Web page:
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Default Arguments in C++

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  • Difficulty Level : Basic
  • Last Updated : 26 May, 2022

A default argument is a value provided in a function declaration that is automatically assigned by the compiler if the caller of the function doesn’t provide a value for the argument with a default value. In case any value is passed the default value is overridden. 

1) Following is a simple C++ example to demonstrate the use of default arguments. Here, we don’t have to write 3 sum functions, only one function works by using default values for 3rd and 4th arguments. 

CPP




// CPP Program to demonstrate Default Arguments
#include <iostream>
using namespace std;
 
// A function with default arguments,
// it can be called with
// 2 arguments or 3 arguments or 4 arguments.
int sum(int x, int y, int z = 0, int w = 0) //assigning default values to z,w as 0
{
    return (x + y + z + w);
}
 
// Driver Code
int main()
{
    // Statement 1
    cout << sum(10, 15) << endl;
   
    // Statement 2
    cout << sum(10, 15, 25) << endl;
   
    // Statement 3
    cout << sum(10, 15, 25, 30) << endl;
    return 0;
}
Output
25
50
80

Explanation: In statement 1, only two values are passed, hence the variables z and w take the default values as 0. In statement 2, three values are passed, so the value of z is over-ridden with 25. In statement 3, four values are passed, so the value of z and w are over-ridden with 25 and 30 respectively.

2) When Function overloading is done along with default values. Then we need to make sure it will not be ambiguous. 
The compiler will throw an error, if ambiguous. Following is the modified version of above program,

CPP




// CPP Program to demonstrate Function overloading in
// Default Arguments
#include <iostream>
using namespace std;
 
// A function with default arguments, it can be called with
// 2 arguments or 3 arguments or 4 arguments.
int sum(int x, int y, int z = 0, int w = 0)
{
    return (x + y + z + w);
}
int sum(int x, int y, float z = 0, float w = 0)
{
    return (x + y + z + w);
}
// Driver Code
int main()
{
    cout << sum(10, 15) << endl;
    cout << sum(10, 15, 25) << endl;
    cout << sum(10, 15, 25, 30) << endl;
    return 0;
}

Error: 

prog.cpp: In function 'int main()':
prog.cpp:17:20: error: call of overloaded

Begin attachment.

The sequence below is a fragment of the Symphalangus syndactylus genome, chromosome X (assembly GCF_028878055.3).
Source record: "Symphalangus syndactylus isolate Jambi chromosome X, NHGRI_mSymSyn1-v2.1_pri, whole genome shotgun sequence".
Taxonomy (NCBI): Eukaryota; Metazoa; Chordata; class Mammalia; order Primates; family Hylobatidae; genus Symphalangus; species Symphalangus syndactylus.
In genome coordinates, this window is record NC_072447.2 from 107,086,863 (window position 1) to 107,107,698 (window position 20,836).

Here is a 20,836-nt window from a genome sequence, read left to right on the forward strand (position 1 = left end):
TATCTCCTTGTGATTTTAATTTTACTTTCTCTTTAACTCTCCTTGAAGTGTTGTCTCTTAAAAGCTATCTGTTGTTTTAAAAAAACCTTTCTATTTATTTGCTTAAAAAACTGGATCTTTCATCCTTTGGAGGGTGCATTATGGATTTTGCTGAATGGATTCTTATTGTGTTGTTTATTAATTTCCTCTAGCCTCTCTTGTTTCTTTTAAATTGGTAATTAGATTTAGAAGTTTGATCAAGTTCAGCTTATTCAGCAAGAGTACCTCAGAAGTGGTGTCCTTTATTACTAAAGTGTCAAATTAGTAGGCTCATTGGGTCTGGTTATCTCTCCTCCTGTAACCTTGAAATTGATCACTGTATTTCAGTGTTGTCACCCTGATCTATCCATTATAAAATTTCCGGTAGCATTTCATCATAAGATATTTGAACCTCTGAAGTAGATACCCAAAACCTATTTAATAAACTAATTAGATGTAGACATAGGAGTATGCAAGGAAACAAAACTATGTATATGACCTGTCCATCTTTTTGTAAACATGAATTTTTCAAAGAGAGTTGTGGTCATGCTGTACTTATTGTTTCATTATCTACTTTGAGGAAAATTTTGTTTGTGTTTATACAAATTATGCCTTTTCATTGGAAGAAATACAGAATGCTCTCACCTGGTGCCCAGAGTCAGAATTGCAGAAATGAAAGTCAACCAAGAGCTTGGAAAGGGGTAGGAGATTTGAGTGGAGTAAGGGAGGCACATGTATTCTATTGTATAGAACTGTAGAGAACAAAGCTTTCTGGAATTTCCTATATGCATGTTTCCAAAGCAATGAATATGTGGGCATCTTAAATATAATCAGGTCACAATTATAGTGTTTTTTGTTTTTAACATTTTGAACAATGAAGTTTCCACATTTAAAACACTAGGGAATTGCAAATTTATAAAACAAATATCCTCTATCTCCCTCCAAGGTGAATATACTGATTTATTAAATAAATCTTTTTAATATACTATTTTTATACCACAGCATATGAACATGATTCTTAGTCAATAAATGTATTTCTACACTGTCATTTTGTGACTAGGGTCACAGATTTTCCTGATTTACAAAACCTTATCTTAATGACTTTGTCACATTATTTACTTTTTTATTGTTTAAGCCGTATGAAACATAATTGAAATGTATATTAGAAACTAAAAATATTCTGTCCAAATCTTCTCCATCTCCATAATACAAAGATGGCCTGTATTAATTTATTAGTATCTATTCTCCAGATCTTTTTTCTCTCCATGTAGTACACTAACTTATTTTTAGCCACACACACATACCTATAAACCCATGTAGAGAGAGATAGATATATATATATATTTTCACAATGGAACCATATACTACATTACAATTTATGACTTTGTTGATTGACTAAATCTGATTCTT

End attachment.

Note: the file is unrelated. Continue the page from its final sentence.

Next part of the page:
'sum(int, int)' is ambiguous
  cout << sum(10, 15) << endl; 
                    ^
prog.cpp:6:5: note: candidate: 
int sum(int, int, int, int)
 int sum(int x, int y, int z=0, int w=0) 
     ^
prog.cpp:10:5: note: candidate: 
int sum(int, int, float, float)
 int sum(int x, int y, float z=0, float w=0) 
     ^

3) A constructor can contain default parameters as well. A default constructor can either have no parameters or have parameters with default arguments.

C++




// CPP code to demonstrate use of default arguments in
// Constructors
 
#include <iostream>
using namespace std;
class A {
public:
    int sum = 0;
    A(); // default constructor with no argument
    A(int x = 0); // default constructor with one
                        // arguments
     
};

Explanation: Here, we see a default constructor with no arguments and a default constructor with default argument. The default constructor with arguments has a default parameter x which has been assigned a value 0. 

Key Points:  

  • Default arguments are different from constant arguments as constant arguments can’t be changed whereas default arguments can be overwritten if required.
  • Default arguments are overwritten when calling function provides values for them. For example, calling of function sum(10, 15, 25, 30) overwrites the value of z and w to 25 and 30 respectively.
  • During the calling of function, arguments from calling function to called function are copied from left to right. Therefore, sum(10, 15, 25) will assign 10, 15, and 25 to x, y, and z. Therefore, the default value is used for w only.
  • Once the default value is used for an argument in the function definition, all subsequent arguments to it must have a default value. It can also be stated as default arguments are assigned from right to left. For example, the following function definition is invalid as the subsequent argument of default variable z is not default.
// Invalid because z has default value, but w after it doesn't have a default value
int sum(int x, int y, int z = 0, int w).

Advantages of Default Arguments:

  • Default arguments are useful when we want to increase the capabilities of an existing function by adding another default arguments.
  • It helps in reducing the size of program.
  • It provides a simple and effective programming approach.
  • Default arguments improves consistency of program.

Disadvantages of Default Arguments:

  • It increase the execution time as compiler need to replace the omitted arguments by there default values in the function call.

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